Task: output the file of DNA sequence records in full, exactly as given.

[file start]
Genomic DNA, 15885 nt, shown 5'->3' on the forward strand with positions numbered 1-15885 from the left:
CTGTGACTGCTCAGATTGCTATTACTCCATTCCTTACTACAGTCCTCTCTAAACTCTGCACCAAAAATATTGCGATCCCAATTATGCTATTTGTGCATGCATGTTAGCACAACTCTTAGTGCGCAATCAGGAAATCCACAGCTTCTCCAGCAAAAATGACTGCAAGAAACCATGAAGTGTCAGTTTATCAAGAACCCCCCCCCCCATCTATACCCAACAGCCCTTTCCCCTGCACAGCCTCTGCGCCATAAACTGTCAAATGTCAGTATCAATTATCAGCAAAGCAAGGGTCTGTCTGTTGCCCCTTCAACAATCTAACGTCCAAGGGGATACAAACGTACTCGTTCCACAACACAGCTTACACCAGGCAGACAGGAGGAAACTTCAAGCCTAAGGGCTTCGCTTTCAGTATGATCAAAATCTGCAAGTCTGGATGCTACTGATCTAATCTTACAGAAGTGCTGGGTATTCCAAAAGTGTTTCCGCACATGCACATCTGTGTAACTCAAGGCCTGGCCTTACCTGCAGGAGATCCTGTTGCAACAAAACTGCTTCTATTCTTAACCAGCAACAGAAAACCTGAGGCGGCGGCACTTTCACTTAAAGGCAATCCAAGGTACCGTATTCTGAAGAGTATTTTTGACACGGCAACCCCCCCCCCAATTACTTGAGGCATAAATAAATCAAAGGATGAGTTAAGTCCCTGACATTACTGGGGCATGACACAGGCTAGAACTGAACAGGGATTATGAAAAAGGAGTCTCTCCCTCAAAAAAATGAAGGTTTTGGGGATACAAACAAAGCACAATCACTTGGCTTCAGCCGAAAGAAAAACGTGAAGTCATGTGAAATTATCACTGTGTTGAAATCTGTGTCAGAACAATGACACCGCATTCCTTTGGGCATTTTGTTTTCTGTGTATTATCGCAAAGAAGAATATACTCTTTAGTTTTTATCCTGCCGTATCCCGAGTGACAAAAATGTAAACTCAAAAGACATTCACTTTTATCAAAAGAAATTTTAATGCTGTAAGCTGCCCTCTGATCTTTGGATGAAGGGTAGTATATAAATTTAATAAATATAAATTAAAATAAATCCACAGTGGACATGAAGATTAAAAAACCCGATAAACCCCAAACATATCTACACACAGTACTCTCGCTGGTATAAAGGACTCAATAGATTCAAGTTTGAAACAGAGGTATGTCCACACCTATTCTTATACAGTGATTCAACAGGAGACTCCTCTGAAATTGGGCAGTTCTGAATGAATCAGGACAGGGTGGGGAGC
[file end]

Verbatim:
Genomic DNA, 15885 nt, shown 5'->3' on the forward strand with positions numbered 1-15885 from the left:
CTGTGACTGCTCAGATTGCTATTACTCCATTCCTTACTACAGTCCTCTCTAAACTCTGCACCAAAAATATTGCGATCCCAATTATGCTATTTGTGCATGCATGTTAGCACAACTCTTAGTGCGCAATCAGGAAATCCACAGCTTCTCCAGCAAAAATGACTGCAAGAAACCATGAAGTGTCAGTTTATCAAGAACCCCCCCCCCCATCTATACCCAACAGCCCTTTCCCCTGCACAGCCTCTGCGCCATAAACTGTCAAATGTCAGTATCAATTATCAGCAAAGCAAGGGTCTGTCTGTTGCCCCTTCAACAATCTAACGTCCAAGGGGATACAAACGTACTCGTTCCACAACACAGCTTACACCAGGCAGACAGGAGGAAACTTCAAGCCTAAGGGCTTCGCTTTCAGTATGATCAAAATCTGCAAGTCTGGATGCTACTGATCTAATCTTACAGAAGTGCTGGGTATTCCAAAAGTGTTTCCGCACATGCACATCTGTGTAACTCAAGGCCTGGCCTTACCTGCAGGAGATCCTGTTGCAACAAAACTGCTTCTATTCTTAACCAGCAACAGAAAACCTGAGGCGGCGGCACTTTCACTTAAAGGCAATCCAAGGTACCGTATTCTGAAGAGTATTTTTGACACGGCAACCCCCCCCCCAATTACTTGAGGCATAAATAAATCAAAGGATGAGTTAAGTCCCTGACATTACTGGGGCATGACACAGGCTAGAACTGAACAGGGATTATGAAAAAGGAGTCTCTCCCTCAAAAAAATGAAGGTTTTGGGGATACAAACAAAGCACAATCACTTGGCTTCAGCCGAAAGAAAAACGTGAAGTCATGTGAAATTATCACTGTGTTGAAATCTGTGTCAGAACAATGACACCGCATTCCTTTGGGCATTTTGTTTTCTGTGTATTATCGCAAAGAAGAATATACTCTTTAGTTTTTATCCTGCCGTATCCCGAGTGACAAAAATGTAAACTCAAAAGACATTCACTTTTATCAAAAGAAATTTTAATGCTGTAAGCTGCCCTCTGATCTTTGGATGAAGGGTAGTATATAAATTTAATAAATATAAATTAAAATAAATCCACAGTGGACATGAAGATTAAAAAACCCGATAAACCCCAAACATATCTACACACAGTACTCTCGCTGGTATAAAGGACTCAATAGATTCAAGTTTGAAACAGAGGTATGTCCACACCTATTCTTATACAGTGATTCAACAGGAGACTCCTCTGAAATTGGGCAGTTCTGAATGAATCAGGACAGGGTGGGGAGC